Sweetness and Power

The American Anthropologist Sidney Mintz (1922-2015) spent a career understanding and writing about the intersections between food, slavery and colonialism, largely in the Caribbean. His book Sweetness and Power (1985) is one of the most widely read and influential books in cultural anthropology. Mintz takes Anthropologists to task for often being ahistorical, in the introduction to Sweetness and Power he writes: "By some strange sleight of hand, one anthropological monograph after another whisks out of view any signs of the present and how it came to be" (p. xxvii). And: "I believe that without history its [Anthropology] explanatory power is seriously compromised. Social phenomena are by their nature historical, which is to say that the relationship among events is one "moment" can never be abstracted from their past and future settings" (p. xxx). His one was one of the many voices that helped steer social science research to be more integrated and interdisciplinary, highlighting the short-sightedness of disciplinary-specific research.

Mintz powerfully integrates the history of food, particularly that of the exploited and the powerful, into his book about sugar. For example: "millions of human beings were treated as commodities. To obtain them, products were shipped to Africa; by their labor power, wealth was created in the Americas. The wealth they created mostly returned to Britain; the products they made were consumed in Britain; and the products made by Britons – cloth, tools, torture instruments – were consumed by slaves who were themselves consumed in the creation of wealth" (p. 43).

Yet, it was not just anthropology, history and food studies that Mintz brings together, he also weaves in economics: "the rise of capitalism involved the destruction of economic systems that had preceded it – notably, European feudalism – and the creation of a system of world trade. It also involved the creation of colonies, the establishment of experimental economic enterprises in various world areas, and the development of new forms of slave-based production in the New World, using imported slaves – perhaps Europe's biggest single external contribution to its own economic growth" (p. 55). Importantly, however, Mintz does not leave history in the past, he connects the past to the present:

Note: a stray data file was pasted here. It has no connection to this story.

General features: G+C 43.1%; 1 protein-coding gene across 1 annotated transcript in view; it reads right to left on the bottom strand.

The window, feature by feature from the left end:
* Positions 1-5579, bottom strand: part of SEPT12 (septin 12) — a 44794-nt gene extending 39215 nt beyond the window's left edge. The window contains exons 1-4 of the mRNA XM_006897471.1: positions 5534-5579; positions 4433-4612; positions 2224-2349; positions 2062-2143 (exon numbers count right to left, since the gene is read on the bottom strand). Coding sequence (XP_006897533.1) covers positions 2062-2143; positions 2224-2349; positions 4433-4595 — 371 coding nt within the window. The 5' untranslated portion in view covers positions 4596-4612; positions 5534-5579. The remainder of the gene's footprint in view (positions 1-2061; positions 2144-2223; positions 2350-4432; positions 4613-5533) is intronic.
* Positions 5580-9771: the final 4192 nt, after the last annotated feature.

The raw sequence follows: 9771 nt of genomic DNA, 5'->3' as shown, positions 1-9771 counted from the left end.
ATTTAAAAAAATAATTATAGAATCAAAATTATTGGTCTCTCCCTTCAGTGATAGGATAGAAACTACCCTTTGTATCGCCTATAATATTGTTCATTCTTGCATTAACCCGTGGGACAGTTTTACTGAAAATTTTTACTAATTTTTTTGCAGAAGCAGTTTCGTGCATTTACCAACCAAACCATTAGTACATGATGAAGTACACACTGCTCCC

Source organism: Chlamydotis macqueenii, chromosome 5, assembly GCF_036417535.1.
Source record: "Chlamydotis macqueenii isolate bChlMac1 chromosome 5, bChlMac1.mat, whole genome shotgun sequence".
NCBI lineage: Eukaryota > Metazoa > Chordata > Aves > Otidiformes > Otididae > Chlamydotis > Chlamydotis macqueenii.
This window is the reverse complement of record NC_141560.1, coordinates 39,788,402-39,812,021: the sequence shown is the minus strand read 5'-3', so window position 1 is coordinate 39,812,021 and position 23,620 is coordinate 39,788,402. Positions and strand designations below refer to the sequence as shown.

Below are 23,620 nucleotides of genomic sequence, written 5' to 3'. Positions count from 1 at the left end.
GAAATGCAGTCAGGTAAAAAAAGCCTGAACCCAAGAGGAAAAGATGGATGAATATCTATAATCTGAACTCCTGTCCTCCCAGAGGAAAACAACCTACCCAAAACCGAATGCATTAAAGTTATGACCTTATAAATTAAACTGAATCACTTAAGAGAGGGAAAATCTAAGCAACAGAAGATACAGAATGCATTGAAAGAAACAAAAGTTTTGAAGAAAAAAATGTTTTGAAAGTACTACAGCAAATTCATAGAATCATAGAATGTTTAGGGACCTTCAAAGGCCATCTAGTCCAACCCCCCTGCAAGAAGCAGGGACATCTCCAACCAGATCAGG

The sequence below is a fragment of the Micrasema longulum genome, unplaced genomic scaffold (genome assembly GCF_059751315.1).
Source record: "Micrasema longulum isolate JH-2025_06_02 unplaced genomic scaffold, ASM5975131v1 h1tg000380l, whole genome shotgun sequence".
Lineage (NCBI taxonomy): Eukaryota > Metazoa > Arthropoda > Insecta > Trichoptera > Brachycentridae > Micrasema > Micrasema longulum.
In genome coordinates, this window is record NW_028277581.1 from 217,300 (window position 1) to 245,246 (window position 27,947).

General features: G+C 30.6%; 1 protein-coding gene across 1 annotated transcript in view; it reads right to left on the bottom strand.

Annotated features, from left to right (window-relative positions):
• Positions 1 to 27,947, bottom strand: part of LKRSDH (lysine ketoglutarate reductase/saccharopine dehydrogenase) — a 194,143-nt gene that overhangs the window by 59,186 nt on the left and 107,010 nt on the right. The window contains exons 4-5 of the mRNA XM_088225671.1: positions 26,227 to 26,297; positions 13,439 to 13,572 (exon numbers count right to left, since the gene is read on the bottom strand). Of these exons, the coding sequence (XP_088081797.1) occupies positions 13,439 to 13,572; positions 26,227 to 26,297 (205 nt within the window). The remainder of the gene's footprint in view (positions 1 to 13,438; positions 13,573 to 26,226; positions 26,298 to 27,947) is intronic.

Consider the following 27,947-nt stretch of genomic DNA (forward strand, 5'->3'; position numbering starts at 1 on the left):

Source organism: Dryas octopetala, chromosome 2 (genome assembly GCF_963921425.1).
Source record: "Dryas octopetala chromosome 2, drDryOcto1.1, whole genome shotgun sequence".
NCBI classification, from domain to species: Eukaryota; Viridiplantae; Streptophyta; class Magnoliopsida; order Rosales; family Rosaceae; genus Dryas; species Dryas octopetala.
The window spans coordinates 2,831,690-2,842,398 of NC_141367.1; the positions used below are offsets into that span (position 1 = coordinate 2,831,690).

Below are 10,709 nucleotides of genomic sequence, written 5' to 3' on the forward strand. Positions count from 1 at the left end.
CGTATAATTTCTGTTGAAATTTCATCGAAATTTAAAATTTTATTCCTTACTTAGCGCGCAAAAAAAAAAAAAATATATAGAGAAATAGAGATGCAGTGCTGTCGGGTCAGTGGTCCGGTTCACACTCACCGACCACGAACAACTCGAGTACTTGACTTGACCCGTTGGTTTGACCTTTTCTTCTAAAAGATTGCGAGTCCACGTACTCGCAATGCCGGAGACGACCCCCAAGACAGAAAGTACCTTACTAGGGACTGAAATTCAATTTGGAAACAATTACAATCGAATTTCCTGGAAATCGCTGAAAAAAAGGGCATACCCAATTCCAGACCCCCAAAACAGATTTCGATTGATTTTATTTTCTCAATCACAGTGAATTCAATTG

• "As the slaves were freed (by Demark in 1848, England in 1834-38, France in 1848, Netherlands in 1863, Puerto Rico in 1873-76, Cube in 1884), on the one hand, competition from imported contracted laborers forced the freedmen to work harder for less money; on the other, since access to idle land and other resources was shut off, the freedmen were prevented from developing alternative sources of livelihood. In effect, the planter classes sought to re-create pre-emancipation conditions – to replace the discipline of slavery with the discipline of hunger." (p. 70)

Sugar, however, was not only a story of exploitation and oppression. It is also a story of powerfulness. Mintz introduces the reasons why and how sugar consumption became a daily habit, further driving the demand for the commodity: "I have stressed sugar's usefulness as a mark of rank – to validate one's social position, to elevate others, or to define them as inferior. Whether as a medicine, a spice, or a preservative, and particularly in the public display epitomized by the subtleties, sugar uses were molded into declarative, hierarchical functions" (p. 139). At the same time, sugar's tool of the elite, and its consumption replicated by broader society, had negative impacts. Mintz also suggests these have been, and continue to be, purposeful tools:

  • "Maldistribution of food within poor families may constitute a kind of culturally legitimized population control, since it systematically deprives the children of protein. "There are great cogent but not publicly articulated arguments against devoting scarce resources to infant and child nutrition. In oversimplified terms, death to preschool children due to malnutrition is de facto the most widely used method of population control." It is painfully easy to see how sucrose could be used in such a system of "population control." The Reagan administration's attempt to define sucrose-rich catsup as a "vegetable" in federally supported school lunch programs is a recent demonstration." (p. 149).

Returning to Anthropology, Mintz uses his study to reflect on society writ large: "The experience of time in modern society is often one of an insoluble shortage, and this perception may be essential to the smooth functioning of an economic system based on the principle of ever-expanded consumption. Anthropologists and economists have struggled with the paradox implicit in modern society – that its vastly more productive technologies result in individuals having (or feeling they have) less time, rather than more." (p. 202)


Post-doc: African city periphery
Research Fellow: Cacao and Climate Change

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